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Recent Examples on the Web: Noun The agency is investigating if the failures of the touchscreen are a defect. Roberto Baldwin, Car and Driver, "NHTSA Investigating Tesla Model S Touchscreen Unit Problems," 24 June 2020 Smidt said the defect was discovered after the initial recall investigation. Kelly Tyko, USA TODAY, "Harbor Freight recalling more jack stands after 'welding defect' found in replacement stands," 8 July 2020 Gutierrez pleaded not guilty due to mental disease or defect in September. Jeff Rumage, Milwaukee Journal Sentinel, "California woman who fatally stabbed a Grafton man has been found not guilty by reason of mental disease," 19 June 2020 The district attorney said initial findings show that Ambler told deputies of his heart defect and was not resisting arrest. NBC News, "Texas man who died after arrest told police 'I can't breathe'," 9 June 2020 Nissan has expanded a recall for its Altima sedan over a hood-latch defect, now including 2013 to 2018 models and bringing the total vehicles covered by the recall to more than 1.8 million. Colin Beresford, Car and Driver, "Nissan Recalls 1.8 Million Altima Sedans for Faulty Hood Latch," 5 June 2020 As Taymia, who has a double heart defect, grew weak and emaciated, lawyers and human rights groups took up her cause. Ben Hubbard, BostonGlobe.com, "Western countries leave children of ISIS in Syrian camps," 31 May 2020 Organizers will share the story of a child with a rare congenital heart defect that underscores the need for the fundraiser. Joan Rusek, cleveland, "Nature centers, campgrounds and park programs reopen: Valley Views," 9 June 2020 Just weeks before welcoming their newborn, the couple opened up in an emotional vlog about finding out that their baby on the way has the same congenital heart defect as Phil. Claudia Harmata, PEOPLE.com, "YouTubers Phil and Alex Congelliere Welcome a Daughter After Years of Infertility: 'What a Miracle'," 1 June 2020 Recent Examples on the Web: Verb Six percent of Biden supporters split their ticket and back Perdue, while 2 percent of Trump backers defect to Ossoff. Fox News, "Fox News Poll: Trump and Biden in close race in Georgia," 25 June 2020 Irene Triplett, whose father Mose Triplett served in the Confederate Army before defecting and joining the Union, died Sunday at age 90, following complications from a broken hip. TheWeek, "Irene Triplett, the last American to receive a monthly Civil War pension, dies at 90," 5 June 2020 The only lingering question in its outcome is whether any Republican senators will defect and vote to convict Trump. Kerry Picket, Washington Examiner, "Trump acquittal to spur more House Democratic investigations," 3 Feb. 2020 Hifter, who was a military officer under Gadhafi before defecting in the 1980s, has presented himself as a strong leader who can unify the country. San Diego Union-Tribune, "AP Explains: Libya’s instability a focus of concern at UN," 25 Sep. 2019 Hifter, who was a military officer under Gadhafi before defecting in the 1980s, has presented himself as a strong leader who can unify the country. Washington Post, "AP Explains: Libya’s instability a focus of concern at UN," 25 Sep. 2019 The announcement came amid growing buzz that major agents were planning to defect and launch their own management companies, including Ari Greenburg, a partner and president of WME. Los Angeles Times, "Endeavor once ruled the agency business. Then came the pandemic and whispers about its future," 11 May 2020 Indian revolutionaries from America, Canada and Germany made their way to India in 1914 and contacted several army units across India and even in Singapore, with each agreeing to defect once called upon. Emiko Jozuka, CNN, "The Indian revolutionary who fought to overthrow British rule while living in Japan," 9 May 2020 YouGov’s data show that the few Leavers who backed the Lib Dems in 2017 largely plan to defect. The Economist, "Dual threat Voting Lib Dem could hurt the Tories as much as Labour," 7 Dec. 2019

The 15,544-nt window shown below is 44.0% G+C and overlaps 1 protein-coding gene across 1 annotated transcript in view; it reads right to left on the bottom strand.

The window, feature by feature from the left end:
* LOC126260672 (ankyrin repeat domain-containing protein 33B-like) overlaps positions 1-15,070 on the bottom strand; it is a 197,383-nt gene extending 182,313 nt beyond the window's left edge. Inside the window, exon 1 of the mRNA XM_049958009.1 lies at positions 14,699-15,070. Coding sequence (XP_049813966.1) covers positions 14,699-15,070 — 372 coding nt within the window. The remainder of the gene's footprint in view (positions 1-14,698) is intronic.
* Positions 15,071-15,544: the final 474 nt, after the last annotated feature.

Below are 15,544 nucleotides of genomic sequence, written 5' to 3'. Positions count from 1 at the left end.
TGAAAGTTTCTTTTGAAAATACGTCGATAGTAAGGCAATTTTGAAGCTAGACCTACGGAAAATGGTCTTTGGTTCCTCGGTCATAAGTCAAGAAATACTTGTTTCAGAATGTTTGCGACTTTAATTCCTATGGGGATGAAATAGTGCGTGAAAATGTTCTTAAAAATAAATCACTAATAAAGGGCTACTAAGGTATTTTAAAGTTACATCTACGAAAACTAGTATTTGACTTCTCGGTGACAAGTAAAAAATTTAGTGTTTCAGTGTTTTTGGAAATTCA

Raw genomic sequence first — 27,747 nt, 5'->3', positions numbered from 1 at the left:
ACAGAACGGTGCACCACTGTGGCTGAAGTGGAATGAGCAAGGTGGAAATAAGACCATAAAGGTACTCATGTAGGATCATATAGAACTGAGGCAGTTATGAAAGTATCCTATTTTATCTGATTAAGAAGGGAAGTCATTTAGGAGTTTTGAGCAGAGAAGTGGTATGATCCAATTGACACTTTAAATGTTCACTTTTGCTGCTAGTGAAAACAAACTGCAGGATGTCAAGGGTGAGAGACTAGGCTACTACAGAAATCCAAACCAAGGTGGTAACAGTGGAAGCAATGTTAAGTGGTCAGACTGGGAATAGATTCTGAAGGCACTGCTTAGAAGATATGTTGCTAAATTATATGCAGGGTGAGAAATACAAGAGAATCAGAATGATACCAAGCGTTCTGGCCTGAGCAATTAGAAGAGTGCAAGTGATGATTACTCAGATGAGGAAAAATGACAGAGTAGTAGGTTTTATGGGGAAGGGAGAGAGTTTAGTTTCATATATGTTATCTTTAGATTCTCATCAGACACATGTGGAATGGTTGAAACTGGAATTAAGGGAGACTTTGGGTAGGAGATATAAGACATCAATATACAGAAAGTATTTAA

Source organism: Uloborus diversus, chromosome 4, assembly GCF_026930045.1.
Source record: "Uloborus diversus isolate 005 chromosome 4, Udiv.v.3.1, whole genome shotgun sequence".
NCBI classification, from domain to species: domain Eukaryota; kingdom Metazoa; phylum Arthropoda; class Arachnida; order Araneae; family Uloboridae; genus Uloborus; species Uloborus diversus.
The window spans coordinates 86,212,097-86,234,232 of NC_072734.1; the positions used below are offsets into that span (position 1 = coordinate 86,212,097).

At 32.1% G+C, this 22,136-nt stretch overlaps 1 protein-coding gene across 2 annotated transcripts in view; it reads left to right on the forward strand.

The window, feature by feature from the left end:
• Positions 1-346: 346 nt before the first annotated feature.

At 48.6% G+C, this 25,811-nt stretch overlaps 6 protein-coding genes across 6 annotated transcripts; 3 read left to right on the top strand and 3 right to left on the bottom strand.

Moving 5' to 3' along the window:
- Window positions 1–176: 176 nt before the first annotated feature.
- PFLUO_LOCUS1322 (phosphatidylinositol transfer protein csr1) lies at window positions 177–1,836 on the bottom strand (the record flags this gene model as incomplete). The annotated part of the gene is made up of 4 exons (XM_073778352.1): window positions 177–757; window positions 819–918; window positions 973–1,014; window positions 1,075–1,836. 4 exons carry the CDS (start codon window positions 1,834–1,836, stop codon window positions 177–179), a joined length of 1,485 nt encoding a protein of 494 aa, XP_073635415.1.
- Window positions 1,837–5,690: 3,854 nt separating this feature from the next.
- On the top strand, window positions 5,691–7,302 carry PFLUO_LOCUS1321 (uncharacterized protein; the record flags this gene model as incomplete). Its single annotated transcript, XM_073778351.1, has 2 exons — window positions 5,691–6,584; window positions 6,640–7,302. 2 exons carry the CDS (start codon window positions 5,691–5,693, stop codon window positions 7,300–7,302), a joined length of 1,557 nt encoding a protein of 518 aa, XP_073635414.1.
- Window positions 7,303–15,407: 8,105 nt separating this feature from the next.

These example sentences are selected automatically from various online news sources to reflect current usage of the word 'defect.' Views expressed in the examples do not represent the opinion of Merriam-Webster or its editors. Send us feedback.